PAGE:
Ice cream, sex and blasphemy
Posted on 30 October 2010, 3:26
It was Häagen-Dazs who first put ice cream and sex together in a commercial. Their TV ads in the mid-90s showed sexy young couples spoon-feeding each other with creamy gloop, and suddenly ice cream had passed the age of consent and was an adult rather than a kid thing.
So when ice cream maker Antonio Federici launched a campaign of magazine ads, they decided to go a bit further along the road of naughtiness. This summer, their two ads featured a pregnant nun and two Catholic priests about to move in for a kiss (click the links to see large images of the ads). ‘We Believe in Salivation’ was the text on the priests ad.
Eighteen people complained when they were run in the UK’s Grazia, The Lady and Look magazines. In two judgments, the Advertising Standards Authority (ASA) upheld the complaints and ruled that each ‘ad must not appear again in its current form’. The reason? The priests ad ‘was likely to be interpreted as mocking the beliefs of Roman Catholics and was therefore likely to cause serious offence to some readers’.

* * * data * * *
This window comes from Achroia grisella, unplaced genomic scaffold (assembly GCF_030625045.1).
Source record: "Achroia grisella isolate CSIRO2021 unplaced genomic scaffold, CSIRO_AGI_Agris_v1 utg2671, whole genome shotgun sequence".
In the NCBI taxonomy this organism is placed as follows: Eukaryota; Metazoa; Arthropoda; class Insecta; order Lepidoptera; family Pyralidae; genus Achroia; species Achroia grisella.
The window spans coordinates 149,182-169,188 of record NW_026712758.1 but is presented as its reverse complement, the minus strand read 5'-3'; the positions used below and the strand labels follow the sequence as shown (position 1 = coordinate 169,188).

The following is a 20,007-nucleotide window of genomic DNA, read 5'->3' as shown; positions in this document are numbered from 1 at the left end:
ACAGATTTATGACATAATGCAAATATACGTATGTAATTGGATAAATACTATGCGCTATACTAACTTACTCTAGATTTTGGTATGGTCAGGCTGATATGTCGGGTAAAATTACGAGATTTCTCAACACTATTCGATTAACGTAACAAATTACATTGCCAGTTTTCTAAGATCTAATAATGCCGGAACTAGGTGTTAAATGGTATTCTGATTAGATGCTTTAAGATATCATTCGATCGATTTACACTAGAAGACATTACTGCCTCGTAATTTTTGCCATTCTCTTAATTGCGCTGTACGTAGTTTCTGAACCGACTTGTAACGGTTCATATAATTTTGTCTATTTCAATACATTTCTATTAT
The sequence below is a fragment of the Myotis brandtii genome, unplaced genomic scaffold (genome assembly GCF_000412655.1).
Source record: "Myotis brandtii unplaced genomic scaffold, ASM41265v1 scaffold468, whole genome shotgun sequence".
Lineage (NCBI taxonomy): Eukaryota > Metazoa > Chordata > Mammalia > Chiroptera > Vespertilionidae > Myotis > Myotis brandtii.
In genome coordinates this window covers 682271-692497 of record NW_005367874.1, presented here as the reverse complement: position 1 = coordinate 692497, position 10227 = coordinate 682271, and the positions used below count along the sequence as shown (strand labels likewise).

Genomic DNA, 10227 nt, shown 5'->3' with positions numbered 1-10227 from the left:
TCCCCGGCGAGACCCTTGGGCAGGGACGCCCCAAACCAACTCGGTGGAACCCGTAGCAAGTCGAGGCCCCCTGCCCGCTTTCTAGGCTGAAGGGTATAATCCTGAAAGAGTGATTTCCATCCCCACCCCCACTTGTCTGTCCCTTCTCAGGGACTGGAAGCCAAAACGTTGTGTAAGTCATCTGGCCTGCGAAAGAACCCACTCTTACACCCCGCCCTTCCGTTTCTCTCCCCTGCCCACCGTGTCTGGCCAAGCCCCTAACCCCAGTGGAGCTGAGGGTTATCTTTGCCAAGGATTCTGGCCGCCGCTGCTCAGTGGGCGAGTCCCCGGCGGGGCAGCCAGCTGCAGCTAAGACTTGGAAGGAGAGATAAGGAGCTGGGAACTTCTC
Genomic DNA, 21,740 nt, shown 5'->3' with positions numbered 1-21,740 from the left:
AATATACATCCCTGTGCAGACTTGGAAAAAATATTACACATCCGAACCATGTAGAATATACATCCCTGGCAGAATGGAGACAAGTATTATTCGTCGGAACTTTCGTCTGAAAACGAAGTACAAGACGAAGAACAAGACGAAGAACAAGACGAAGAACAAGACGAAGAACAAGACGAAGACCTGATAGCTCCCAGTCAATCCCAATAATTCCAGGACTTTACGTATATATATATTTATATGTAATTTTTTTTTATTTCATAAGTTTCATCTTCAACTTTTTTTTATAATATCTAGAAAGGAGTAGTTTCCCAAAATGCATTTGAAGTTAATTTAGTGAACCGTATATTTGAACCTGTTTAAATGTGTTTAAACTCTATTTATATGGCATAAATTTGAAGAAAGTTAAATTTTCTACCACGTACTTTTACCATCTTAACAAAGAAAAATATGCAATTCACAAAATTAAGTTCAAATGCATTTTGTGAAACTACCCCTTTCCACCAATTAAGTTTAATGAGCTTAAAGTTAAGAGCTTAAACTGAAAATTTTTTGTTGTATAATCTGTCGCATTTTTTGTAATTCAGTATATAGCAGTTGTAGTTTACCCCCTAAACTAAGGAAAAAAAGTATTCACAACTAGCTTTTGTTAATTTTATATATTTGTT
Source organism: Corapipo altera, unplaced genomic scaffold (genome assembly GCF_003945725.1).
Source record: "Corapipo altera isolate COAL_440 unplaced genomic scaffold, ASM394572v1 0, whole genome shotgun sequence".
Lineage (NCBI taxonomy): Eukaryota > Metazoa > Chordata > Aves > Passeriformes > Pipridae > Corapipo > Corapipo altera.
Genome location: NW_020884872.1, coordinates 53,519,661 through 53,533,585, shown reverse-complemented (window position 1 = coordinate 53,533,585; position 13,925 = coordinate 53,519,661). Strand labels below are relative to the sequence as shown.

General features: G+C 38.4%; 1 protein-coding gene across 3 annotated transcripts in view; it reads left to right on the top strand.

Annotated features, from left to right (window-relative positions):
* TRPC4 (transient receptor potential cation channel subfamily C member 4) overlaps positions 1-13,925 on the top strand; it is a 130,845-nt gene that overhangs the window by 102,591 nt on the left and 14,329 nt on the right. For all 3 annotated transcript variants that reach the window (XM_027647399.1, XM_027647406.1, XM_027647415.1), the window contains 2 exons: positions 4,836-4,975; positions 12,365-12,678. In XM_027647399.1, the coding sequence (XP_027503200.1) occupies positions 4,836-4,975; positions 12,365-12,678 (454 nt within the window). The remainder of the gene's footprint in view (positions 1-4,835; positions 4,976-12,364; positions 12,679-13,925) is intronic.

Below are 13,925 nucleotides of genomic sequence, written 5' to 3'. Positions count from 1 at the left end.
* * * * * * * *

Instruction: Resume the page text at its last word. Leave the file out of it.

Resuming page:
That sentence has the word ‘likely’ twice, which should have given the ASA a very good reason to think a bit harder about this poor judgment. The adjudications are here and here and include the defence put up by Antonio Federici.
The National Secular Society has complained that the ASA is ‘reintroducing blasphemy restrictions back into Britain’, two years after the offence was abolished by parliament – and it’s hard to disagree with that. Religious faith in Western culture is publicly debated today as it has never been before and it’s largely lost the deference and privilege which used to surround it like a shabby halo.
The weapon it still has, though, is a passive-aggressive one: ‘Don’t offend us, because our beliefs are sacred and above humour and mockery.’ It’s a weapon which has clearly worked wonders with the ASA.
A few years ago, we ran a competition on Ship of Fools called The Laugh Judgment, in which we invited readers to send us the funniest and most offensive religious jokes they knew. One thousand jokes were sent in, and we published the best of them so we could talk about what made them so funny and so offensive.
I noticed at the time that the most popular jokes included a small cast of stock comedy characters: the Nun, the Pope, Mother Superior, the Priest, the Bishop. All of them were put into comedy situations involving sex. It has ever been thus, since the time of Chaucer at least. As a subject, sex and religion simply is funny, because the latter makes such heavy weather of the former.
The Antonio Federici ads are hardly the height of original comedy, and so there’s really no reason for surprise or offence. Even nuns and priests make these sorts of jokes behind closed doors. And British advertising used to understand that too, as witnessed by the press ad above from the 1980s. People probably complained then, but the ad still ran.